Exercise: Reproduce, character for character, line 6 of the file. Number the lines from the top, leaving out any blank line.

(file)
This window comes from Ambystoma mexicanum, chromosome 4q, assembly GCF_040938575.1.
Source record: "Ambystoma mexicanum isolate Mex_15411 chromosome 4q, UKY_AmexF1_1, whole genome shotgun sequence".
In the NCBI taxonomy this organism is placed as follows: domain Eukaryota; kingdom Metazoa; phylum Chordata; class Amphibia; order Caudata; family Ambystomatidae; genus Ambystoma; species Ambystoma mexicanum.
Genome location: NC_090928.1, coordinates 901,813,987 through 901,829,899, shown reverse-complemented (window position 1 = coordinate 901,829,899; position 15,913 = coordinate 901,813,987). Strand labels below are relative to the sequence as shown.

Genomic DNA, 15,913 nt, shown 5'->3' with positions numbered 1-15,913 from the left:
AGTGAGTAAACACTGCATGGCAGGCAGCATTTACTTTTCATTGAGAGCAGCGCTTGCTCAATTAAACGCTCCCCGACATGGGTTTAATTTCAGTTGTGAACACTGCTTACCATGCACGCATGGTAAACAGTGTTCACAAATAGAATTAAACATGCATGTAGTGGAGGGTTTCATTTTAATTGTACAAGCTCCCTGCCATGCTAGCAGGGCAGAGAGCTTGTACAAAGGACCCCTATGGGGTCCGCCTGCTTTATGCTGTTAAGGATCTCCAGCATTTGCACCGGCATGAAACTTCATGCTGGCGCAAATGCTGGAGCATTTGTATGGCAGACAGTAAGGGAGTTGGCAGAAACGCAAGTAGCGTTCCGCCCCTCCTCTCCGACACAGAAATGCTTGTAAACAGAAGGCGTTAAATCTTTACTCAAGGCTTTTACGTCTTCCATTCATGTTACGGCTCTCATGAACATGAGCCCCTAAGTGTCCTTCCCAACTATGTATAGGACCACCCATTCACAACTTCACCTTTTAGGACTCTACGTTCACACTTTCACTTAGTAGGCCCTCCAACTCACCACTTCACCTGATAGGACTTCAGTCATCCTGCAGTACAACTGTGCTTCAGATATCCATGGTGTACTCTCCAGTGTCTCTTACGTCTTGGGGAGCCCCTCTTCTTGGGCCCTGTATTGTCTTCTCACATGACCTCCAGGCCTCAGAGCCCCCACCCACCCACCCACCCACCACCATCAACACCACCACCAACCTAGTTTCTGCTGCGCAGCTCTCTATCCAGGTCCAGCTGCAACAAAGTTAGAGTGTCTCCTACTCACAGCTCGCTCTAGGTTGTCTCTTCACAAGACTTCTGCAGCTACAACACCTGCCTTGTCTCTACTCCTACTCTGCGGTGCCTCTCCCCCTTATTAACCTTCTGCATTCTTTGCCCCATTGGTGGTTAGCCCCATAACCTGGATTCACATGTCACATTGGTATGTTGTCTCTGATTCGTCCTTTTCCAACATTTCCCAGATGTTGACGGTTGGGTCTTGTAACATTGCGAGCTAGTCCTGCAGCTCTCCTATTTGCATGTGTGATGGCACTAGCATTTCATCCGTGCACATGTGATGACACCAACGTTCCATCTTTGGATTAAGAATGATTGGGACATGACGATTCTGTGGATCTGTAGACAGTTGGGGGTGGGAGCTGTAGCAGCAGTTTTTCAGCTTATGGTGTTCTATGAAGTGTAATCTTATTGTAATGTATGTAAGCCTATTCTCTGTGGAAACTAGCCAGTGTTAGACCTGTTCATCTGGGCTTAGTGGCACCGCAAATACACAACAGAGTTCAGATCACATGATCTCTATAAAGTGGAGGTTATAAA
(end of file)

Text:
AGTGAGTAAACACTGCATGGCAGGCAGCATTTACTTTTCATTGAGAGCAGCGCTTGCTCAATTAAACGCTCCCCGACATGGGTTTAATTTCAGTTGTGAACACTGCTTACCATGCACGCATGGTAAACAGTGTTCACAAATAGAATTAAACATGCATGTAGTGGAGGGTTTCATTTTAATTGTACAAGCTCCCTGCCATGCTAGCAGGGCAGAGAGCTTGTACAAAGGACCCCTATGGGGTCCGCCTGCTTTATGCTGTTAAGGATCTCCAGCATTTGCACCGGCATGAAACTTCATGCTGGCGCAAATGCTGGAGCATTTGTATGGCAGACAGTAAGGGAGTTGGCAGAAACGCAAGTAGCGTTCCGCCCCTCCTCTCCGACACAGAAATGCTTGTAAACAGAAGGCGTTAAATCTTTACTCAAGGCTTTTACGTCTTCCATTCATGTTACGGCTCTCATGAACATGAGCCCCTAAGTGTCCTTCCCAACTATGTATAGGACCACCCATTCACAACTTCACCTTTTAGGACTCTACGTTCACACTTTCACTTAGTAGGCCCTCCAACTCACCACTTCACCTGATAGGACTTCAGTCATCCTGCAGTACAACTGTGCTTCAGATATCCATGGTGTACTCTCCAGTGTCTCTTACGTCTTGGGGAGCCCCTCTTCTTGGGCCCTGTATTGTCTTCTCACATGACCTCCAGGCCTCAGAGCCCCCACCCACCCACCCACCCACCACCATCAACACCACCACCAACCTAGTTTCTGCTGCGCAGCTCTCTATCCAGGTCCAGCTGCAACAAAGTTAGAGTGTCTCCTACTCACAGCTCGCTCTAGGTTGTCTCTTCACAAGACTTCTGCAGCTACAACACCTGCCTTGTCTCTACTCCTACTCTGCGGTGCCTCTCCCCCTTATTAACCTTCTGCATTCTTTGCCCCATTGGTGGTTAGCCCCATAACCTGGATTCACATGTCACATTGGTATGTTGTCTCTGATTCGTCCTTTTCCAACATTTCCCAGATGTTGACGGTTGGGTCTTGTAACATTGCGAGCTAGTCCTGCAGCTCTCCTATTTGCATGTGTGATGGCACTAGCATTTCATCCGTGCACATGTGATGACACCAACGTTCCATCTTTGGATTAAGAATGATTGGGACATGACGATTCTGTGGATCTGTAGACAGTTGGGGGTGGGAGCTGTAGCAGCAGTTTTTCAGCTTATGGTGTTCTATGAAGTGTAATCTTATTGTAATGTATGTAAGCCTATTCTCTGTGGAAACTAGCCAGTGTTAGACCTGTTCATCTGGGCTTAGTGGCACCGCAAATACACAACAGAGTTCAGATCACATGATCTCTATAAAGTGGAGGTTATAAA